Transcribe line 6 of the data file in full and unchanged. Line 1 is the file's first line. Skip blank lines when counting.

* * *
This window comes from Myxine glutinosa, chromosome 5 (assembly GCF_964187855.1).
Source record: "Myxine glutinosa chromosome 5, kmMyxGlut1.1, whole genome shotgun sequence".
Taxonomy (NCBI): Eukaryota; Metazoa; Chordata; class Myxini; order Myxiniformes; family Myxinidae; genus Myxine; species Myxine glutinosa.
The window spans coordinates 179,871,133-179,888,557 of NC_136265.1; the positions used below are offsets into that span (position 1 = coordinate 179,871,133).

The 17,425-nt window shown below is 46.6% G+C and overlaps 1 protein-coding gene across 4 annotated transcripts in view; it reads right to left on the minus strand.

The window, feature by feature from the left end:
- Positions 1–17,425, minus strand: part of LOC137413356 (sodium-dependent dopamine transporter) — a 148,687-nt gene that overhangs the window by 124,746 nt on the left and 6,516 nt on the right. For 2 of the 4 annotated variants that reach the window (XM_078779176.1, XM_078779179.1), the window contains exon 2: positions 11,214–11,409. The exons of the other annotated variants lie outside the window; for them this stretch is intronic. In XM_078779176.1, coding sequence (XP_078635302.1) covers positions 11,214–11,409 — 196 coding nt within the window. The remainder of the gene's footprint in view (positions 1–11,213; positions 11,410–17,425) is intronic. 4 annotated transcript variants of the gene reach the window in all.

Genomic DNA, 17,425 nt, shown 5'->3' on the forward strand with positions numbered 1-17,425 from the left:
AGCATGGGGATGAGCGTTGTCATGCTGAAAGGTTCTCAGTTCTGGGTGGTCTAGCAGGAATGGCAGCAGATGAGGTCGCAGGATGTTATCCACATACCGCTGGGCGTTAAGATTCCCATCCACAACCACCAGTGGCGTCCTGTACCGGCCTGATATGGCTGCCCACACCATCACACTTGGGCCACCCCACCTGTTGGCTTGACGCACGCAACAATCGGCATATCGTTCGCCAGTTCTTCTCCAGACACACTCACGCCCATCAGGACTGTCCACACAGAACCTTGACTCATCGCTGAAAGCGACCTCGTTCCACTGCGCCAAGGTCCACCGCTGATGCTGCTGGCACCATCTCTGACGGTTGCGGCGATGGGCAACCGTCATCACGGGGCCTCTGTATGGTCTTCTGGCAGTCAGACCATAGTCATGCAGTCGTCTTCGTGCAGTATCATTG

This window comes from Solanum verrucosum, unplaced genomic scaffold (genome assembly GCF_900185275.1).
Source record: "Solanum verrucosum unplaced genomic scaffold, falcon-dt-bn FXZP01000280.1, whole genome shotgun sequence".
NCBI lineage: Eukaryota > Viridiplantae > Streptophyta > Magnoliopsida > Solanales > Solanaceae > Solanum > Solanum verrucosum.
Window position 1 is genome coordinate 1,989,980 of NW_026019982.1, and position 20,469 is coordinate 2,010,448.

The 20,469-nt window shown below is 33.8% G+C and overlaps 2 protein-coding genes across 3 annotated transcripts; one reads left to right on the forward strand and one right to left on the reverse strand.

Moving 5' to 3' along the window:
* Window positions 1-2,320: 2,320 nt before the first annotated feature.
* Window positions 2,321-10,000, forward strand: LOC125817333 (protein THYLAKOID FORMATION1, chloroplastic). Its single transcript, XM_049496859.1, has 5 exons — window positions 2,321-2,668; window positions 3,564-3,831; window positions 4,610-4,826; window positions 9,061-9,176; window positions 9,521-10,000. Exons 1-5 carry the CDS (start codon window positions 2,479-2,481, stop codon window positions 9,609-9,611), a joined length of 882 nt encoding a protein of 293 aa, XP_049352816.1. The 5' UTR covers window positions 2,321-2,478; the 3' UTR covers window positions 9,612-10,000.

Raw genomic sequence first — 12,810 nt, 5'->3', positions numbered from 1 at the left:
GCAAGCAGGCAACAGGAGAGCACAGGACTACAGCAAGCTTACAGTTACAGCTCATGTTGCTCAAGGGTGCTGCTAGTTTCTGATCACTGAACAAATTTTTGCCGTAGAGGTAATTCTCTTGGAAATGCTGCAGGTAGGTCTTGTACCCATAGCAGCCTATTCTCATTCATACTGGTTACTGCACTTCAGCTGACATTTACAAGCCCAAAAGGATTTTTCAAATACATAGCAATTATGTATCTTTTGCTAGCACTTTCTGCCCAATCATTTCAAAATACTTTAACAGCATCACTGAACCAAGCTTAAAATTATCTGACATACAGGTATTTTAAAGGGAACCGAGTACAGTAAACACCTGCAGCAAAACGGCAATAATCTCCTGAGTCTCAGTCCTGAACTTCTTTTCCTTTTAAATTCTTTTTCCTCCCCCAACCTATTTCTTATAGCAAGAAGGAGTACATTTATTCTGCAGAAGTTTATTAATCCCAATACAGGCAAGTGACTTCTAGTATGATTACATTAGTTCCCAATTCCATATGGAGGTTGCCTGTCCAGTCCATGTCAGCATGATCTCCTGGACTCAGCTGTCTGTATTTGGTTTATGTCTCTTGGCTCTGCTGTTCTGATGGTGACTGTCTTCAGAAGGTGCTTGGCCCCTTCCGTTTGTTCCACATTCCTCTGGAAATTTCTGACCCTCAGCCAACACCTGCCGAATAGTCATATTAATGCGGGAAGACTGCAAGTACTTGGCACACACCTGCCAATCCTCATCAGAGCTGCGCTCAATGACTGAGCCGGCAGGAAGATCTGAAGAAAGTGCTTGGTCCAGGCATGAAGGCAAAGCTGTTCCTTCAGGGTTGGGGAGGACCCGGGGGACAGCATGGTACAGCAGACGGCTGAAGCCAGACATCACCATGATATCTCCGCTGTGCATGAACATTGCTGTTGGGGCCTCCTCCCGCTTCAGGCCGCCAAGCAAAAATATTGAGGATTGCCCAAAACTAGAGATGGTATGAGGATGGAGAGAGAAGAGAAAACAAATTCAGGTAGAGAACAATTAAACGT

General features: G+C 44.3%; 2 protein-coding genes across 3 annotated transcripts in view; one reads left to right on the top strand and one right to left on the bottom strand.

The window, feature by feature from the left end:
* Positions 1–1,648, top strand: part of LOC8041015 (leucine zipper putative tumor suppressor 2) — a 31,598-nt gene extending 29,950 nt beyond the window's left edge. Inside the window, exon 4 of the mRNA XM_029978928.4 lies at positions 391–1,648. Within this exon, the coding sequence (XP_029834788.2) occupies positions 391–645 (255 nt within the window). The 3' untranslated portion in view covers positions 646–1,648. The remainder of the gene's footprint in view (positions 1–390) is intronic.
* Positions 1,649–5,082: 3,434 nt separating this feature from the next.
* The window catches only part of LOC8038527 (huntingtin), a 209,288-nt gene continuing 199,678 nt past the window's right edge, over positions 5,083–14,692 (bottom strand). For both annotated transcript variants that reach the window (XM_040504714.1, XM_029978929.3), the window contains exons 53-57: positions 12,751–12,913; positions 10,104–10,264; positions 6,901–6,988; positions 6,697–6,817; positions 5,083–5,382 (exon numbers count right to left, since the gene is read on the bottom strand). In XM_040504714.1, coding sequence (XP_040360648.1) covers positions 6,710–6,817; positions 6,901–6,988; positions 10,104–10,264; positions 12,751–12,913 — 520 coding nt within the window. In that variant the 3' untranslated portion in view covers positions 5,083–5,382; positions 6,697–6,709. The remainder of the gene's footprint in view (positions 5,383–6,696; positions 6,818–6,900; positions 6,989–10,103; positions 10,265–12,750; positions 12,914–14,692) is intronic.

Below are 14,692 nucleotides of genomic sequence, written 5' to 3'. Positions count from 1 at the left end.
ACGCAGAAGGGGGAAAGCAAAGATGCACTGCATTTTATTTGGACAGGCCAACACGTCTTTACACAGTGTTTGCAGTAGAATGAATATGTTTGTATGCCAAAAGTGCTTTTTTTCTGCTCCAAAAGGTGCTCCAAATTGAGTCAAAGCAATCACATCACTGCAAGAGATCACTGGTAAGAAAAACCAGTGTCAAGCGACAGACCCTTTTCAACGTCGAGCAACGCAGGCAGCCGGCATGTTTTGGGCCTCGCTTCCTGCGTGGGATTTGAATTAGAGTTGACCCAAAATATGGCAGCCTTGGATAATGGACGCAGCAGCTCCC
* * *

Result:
The window, feature by feature from the left end: